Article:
Names for the Sea: Strangers in Iceland

Names for the Sea: Strangers in Iceland

by Sarah Moss

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Product Details

ISBN-13: 9781619021228
Publisher: Counterpoint Press
Publication date: 05/14/2013
Pages: 368
Sales rank: 202,363
Product dimensions: 5.60(w) x 8.20(h) x 1.20(d)

About the Author

Sarah Moss was educated at Oxford University and is Associate Professor of Creative Writing at Warwick University. She is the author of two critically acclaimed novels: Cold Earth and Night Walking , which was selected for the Fiction Uncovered Award in 2011, and the co-author of Chocolate: A Global History. She spent 2009-10 as a visiting lecturer at the University of Iceland and now lives in west Cornwall.

Table of Contents

Map viii

Prologue 1

1 Iceland First Seen 3

2 Leave of Absence 12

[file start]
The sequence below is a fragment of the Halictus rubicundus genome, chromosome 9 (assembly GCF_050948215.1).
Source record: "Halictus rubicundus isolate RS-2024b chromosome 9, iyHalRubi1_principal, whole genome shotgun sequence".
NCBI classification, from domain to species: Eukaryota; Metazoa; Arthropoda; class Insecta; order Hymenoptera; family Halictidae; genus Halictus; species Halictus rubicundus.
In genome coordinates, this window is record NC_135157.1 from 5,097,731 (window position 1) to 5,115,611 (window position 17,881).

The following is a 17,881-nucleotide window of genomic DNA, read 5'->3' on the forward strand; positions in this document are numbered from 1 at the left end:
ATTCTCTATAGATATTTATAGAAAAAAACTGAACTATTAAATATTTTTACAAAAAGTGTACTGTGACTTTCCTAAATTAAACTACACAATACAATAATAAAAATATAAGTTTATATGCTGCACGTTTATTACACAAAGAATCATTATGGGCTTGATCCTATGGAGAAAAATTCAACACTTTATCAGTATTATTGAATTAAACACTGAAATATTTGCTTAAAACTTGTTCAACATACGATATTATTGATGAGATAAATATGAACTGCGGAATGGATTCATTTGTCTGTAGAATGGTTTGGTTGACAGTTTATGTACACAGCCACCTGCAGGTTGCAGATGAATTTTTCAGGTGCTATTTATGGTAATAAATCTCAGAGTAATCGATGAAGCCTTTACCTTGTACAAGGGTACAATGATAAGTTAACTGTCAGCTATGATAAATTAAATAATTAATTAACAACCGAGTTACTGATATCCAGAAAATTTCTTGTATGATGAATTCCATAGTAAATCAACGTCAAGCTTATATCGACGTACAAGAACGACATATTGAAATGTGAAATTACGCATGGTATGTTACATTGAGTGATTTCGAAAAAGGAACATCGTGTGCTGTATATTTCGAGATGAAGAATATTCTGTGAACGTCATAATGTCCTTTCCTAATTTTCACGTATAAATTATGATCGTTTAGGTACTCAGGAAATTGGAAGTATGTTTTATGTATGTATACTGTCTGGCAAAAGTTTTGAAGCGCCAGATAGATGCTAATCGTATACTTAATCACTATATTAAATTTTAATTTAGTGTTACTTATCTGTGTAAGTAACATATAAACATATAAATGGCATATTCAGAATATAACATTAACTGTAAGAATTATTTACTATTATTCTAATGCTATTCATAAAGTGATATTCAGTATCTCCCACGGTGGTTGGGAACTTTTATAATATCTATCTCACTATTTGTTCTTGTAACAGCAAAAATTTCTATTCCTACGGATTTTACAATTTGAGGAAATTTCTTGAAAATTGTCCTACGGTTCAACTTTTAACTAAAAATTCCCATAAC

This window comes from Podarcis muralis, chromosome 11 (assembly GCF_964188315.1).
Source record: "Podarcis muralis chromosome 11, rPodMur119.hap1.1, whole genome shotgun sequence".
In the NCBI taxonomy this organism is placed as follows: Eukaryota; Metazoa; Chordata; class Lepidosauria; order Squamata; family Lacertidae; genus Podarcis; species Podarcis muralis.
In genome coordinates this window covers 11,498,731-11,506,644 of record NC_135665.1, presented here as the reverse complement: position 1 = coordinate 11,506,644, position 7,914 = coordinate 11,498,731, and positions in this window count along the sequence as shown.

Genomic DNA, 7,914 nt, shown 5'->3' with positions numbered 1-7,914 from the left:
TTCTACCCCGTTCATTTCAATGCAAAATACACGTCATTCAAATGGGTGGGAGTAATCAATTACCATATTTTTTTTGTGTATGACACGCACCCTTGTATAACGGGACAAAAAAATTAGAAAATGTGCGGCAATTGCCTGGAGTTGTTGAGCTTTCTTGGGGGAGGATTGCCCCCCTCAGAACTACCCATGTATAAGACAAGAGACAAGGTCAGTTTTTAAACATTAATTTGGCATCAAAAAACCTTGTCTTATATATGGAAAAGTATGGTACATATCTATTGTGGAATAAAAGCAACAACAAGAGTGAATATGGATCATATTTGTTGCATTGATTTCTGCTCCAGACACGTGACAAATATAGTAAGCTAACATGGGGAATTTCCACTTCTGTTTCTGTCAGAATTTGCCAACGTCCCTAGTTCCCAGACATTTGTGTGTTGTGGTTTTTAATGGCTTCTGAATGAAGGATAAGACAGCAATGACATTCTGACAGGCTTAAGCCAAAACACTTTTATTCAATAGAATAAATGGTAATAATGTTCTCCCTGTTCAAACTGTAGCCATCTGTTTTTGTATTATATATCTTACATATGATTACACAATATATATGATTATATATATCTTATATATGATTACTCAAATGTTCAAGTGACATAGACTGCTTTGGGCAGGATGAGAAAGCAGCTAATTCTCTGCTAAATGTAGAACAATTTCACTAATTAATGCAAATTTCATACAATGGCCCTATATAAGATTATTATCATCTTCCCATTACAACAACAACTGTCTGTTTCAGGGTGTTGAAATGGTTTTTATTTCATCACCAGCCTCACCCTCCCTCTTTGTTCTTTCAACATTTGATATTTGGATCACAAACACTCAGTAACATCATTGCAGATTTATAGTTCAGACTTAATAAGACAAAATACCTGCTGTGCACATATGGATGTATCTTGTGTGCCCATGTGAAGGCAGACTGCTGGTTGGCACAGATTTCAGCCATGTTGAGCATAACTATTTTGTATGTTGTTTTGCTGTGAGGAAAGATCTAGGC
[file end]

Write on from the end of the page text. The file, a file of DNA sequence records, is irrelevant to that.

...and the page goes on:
3 Vestmannaeyjar 41

4 Back to School 57

5 Pétur's Saga 81

6 Winter 108

7 The Icesave Thing 131

8 Spring 157

9 Eyjafjallajökull 172

10 Vilborg 191

11 The Hidden People 217

12 A Small Farm Under a Crag 238

13 In Search of the Kreppa 265

14 Knitting and Shame 280

15 Last Weekend 310

16 Beautiful is the Hillside 320

Acknowledgements 357

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Names for the Sea: Strangers in Iceland 5 out of 5 based on 0 ratings. 1 reviews.
Anonymous More than 1 year ago
A cogent reminder that insight into another culture only comes from prolonged exposure. Much of the tourist flak and images of Iceland,are about the landscape; I doubt seriously anyone will be granted the kind of inside look at Icelandic socitey that Sarah Moss has without a lengthy residence (as she had ), certainly not by the Icelanders, themselves. Not unsurprisingly, Moss talks very little about the landscape (she spent most of her time in Reyjkavik) and almost exclusively about the people. With 300,000+ population in an area slightly smaller than Kentucky, the country is, not surprisingly, more like a small town than a nation. Though technically a part of Western Europe, it is a highly distinct culture which features great modernity (they have the world's first openly-lesbian Prime Minister) along with an almost tribal view of "utlanders", non-Icelanders where the word for "foreign" and "outlandish" are one in the same. A wonderful book; it's a shame that it is one of very few about Iceland's people in the modern era.